The workshop runs from 9-4 pm. It costs $80 for members and $100 for non-members. Here is the agenda for the day:
You will be able to receive instruction and create one or more still lives during this workshop. Each student will be given the choice of trying out a new effect with an acrylic additive. You will be able to receive as much or as little support as you specify. So that we can all be in the same page, during the first hour we will go through the basic steps in the development of an acrylic piece.
Here is the agenda for the day:
Introductions, purpose and goals for the class.
Survey of acrylic pigments and additives. The role of quality in acrylic supplies. How to prime cardboard.
Demo of the basic steps in starting a traditional acrylic painting.
How to prepare your own impasto or “fresco” textures.
Still life #1
12:00 – 12:30
Lunch (bring your own)
12:30 – 1:00
Demo: how to make acrylic behave like oils. Retardant, gel medium and acrylic glazes
1:00 – 3:00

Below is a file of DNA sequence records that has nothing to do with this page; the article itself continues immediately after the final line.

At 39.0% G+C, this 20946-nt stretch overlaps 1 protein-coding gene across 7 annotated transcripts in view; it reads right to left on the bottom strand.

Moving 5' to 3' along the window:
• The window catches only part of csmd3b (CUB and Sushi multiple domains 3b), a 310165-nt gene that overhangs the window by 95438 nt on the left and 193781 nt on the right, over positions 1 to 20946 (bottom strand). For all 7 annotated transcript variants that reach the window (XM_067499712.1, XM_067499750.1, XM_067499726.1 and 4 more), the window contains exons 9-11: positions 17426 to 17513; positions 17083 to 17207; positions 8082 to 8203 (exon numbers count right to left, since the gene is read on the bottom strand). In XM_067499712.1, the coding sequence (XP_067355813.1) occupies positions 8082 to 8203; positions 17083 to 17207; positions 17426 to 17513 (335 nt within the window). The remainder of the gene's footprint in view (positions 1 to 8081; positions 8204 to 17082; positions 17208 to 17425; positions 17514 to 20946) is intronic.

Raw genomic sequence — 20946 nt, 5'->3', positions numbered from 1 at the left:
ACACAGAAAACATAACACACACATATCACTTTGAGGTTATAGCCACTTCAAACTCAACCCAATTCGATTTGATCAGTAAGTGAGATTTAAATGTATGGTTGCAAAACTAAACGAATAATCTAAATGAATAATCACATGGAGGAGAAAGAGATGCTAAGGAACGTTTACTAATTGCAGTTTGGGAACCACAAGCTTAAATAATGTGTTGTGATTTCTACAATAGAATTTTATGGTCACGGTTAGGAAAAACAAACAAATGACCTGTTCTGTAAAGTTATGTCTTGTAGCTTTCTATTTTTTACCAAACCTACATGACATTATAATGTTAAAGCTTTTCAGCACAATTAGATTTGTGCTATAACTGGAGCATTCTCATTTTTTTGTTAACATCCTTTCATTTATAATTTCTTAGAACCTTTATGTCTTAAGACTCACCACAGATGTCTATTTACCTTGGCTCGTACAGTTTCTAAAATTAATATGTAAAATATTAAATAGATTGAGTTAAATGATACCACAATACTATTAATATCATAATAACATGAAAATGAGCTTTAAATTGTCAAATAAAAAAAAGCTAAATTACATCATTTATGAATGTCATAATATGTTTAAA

Still life #2
Debrief or critique of the work done today. Evaluation an.d cleanup
Those who love texture will appreciate the point of enhancing it with specially-mixed acrylic washes. Learning to make this mix was the first part of our class. While there are many recipes for it on Your Tube, we were aiming to mix something that could be used in a variety of materials such as paper, molding paste or canvas.
Our surface was heavy watercolor paper because this paper can take a lot of abuse. We scored it, sanded it and covered it with masking fluid. The texture and hues on the wash can serve as a beautiful background for a collage. Once the acrylic washes were applied with a spray bottle, we tilted it and let the excess pour on a mixing tub that had an inch of water.